The Top 5 Best Josephine Tey Novels For Old School Crime Fiction Fans

Josephine Tey, the pen name of Scottish writer Elizabeth MacKintosh, was the name under which she wrote some of her best-known works.

It’s also the name I knew her under when I first read her short stories in the amazing anthology series Bodies From The Library.

After my brief introduction, I was intrigued by the author’s characters and dedication to creating gripping narratives, so I sought out some more of her work.

Characterisation and suspense are the cornerstones of Tey’s work, and she created some memorable individuals including Scotland Yard Inspector Alan Grant, who appears in several of her most revered works.

If you’re looking for a new Golden Age crime fiction series to start in 2022, and want something authentic but not as popular as the books written by well-known names like Sayers or Christie, then Tey’s books could be the perfect choice for you.

Here are some of my favourite books by Josephine Tey to get you into her work and introduce you to her unique and well-rounded characters.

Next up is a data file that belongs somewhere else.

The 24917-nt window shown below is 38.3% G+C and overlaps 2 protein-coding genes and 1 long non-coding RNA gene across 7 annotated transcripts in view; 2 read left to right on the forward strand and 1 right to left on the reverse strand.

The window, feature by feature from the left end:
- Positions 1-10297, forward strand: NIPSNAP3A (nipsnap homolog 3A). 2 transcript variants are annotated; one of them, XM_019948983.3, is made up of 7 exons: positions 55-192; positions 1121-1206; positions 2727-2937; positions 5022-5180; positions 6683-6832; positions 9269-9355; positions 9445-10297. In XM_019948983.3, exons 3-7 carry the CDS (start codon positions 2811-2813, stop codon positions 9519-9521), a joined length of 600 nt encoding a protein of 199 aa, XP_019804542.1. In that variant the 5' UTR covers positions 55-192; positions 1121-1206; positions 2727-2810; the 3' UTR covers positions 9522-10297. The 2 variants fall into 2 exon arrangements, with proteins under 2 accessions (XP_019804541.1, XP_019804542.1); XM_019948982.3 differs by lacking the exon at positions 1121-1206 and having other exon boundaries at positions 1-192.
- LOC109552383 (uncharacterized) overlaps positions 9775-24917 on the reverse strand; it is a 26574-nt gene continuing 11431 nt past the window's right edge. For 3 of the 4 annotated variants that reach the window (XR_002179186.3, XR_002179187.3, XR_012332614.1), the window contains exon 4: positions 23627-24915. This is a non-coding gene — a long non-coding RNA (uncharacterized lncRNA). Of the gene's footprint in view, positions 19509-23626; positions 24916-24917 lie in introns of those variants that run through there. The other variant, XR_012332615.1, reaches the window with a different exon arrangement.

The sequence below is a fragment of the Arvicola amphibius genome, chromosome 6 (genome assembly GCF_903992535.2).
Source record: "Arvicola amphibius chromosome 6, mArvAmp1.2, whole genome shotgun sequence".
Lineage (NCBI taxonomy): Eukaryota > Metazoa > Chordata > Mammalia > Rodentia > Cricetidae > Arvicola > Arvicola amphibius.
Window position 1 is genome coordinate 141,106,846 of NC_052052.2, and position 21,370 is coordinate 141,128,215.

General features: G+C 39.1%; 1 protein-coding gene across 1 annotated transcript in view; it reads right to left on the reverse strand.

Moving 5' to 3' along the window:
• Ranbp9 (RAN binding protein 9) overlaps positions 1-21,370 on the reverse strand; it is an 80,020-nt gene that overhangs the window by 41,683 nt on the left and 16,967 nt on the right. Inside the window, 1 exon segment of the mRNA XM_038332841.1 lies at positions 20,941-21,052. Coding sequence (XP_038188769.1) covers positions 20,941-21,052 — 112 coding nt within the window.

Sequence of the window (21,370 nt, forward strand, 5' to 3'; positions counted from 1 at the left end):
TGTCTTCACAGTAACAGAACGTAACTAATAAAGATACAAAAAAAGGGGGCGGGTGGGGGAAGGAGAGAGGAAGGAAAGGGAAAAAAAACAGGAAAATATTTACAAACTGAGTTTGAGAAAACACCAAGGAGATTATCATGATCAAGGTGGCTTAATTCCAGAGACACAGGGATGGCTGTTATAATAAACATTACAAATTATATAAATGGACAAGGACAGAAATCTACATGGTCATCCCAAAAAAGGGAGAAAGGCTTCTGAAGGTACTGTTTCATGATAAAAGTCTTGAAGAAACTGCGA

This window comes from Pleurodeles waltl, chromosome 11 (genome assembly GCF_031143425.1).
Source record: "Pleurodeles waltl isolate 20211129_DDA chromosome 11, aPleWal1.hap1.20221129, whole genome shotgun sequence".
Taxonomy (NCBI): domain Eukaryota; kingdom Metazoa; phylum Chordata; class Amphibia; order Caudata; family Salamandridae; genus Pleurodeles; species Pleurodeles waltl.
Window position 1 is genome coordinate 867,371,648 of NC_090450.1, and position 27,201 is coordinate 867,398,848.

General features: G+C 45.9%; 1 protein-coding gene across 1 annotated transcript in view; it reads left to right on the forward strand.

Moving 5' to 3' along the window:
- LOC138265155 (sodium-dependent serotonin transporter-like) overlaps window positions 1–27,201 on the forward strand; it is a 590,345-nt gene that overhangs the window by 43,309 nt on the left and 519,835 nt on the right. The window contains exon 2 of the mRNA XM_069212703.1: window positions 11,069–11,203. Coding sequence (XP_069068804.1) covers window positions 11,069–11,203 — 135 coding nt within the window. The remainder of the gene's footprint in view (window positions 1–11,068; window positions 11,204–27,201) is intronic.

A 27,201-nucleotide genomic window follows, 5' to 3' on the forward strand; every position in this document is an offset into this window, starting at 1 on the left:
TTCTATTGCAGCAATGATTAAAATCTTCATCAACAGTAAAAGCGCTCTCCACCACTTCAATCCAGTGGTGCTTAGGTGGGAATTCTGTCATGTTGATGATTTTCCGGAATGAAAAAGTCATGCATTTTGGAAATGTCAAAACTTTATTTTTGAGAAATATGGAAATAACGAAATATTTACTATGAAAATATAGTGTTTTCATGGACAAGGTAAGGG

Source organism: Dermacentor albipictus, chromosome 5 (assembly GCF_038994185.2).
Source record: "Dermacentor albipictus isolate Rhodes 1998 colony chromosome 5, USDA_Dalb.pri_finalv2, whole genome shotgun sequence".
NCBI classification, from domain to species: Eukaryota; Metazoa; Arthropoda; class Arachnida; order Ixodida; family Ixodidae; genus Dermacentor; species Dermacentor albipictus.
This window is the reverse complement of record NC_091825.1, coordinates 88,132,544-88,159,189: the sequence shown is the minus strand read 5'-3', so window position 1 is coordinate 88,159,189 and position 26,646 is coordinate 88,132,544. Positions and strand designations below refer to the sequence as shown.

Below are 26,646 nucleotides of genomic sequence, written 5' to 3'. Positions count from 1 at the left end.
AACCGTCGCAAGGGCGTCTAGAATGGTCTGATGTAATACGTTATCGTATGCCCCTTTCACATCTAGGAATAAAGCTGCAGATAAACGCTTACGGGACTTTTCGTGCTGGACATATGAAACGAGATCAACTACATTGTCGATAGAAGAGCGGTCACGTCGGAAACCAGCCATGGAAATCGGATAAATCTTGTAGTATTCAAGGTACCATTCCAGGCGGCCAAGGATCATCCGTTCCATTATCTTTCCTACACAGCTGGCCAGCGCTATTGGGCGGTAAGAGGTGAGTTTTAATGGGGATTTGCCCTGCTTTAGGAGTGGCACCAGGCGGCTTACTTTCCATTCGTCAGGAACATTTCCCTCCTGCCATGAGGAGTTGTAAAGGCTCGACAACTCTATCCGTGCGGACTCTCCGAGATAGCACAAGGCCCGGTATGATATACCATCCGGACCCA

5. The Franchise Affair: An inventive and gripping novel, this unique story showcases the author’s flair for the dramatic and skill at characterisation. While the book involves Inspector Alan Grant, The Franchise Affair mainly centres around a solicitor who is called in to defend a mother and daughter who live alone in a grandiose house, called the Franchise. The pair have been accused of kidnapping a young woman, 15 year old Betty Kane, who was staying with an aunt and uncle nearby their home. She claims to have been abducted, beaten and forced to do menial work by the mother and daughter, who had been struggling to find servants to support them in taking care of their large home. While the tale seems fanciful and unusual, the girl is bruised and can describe accurately the layout of the pair’s distinctive home. The women’s solicitor, Robert Blair, is unconvinced by the girl and determined to help his clients, for whom he feels deeply sympathetic. His investigations uncover unique human dramas and incorporate so many twists that the novel is almost impossible to put down.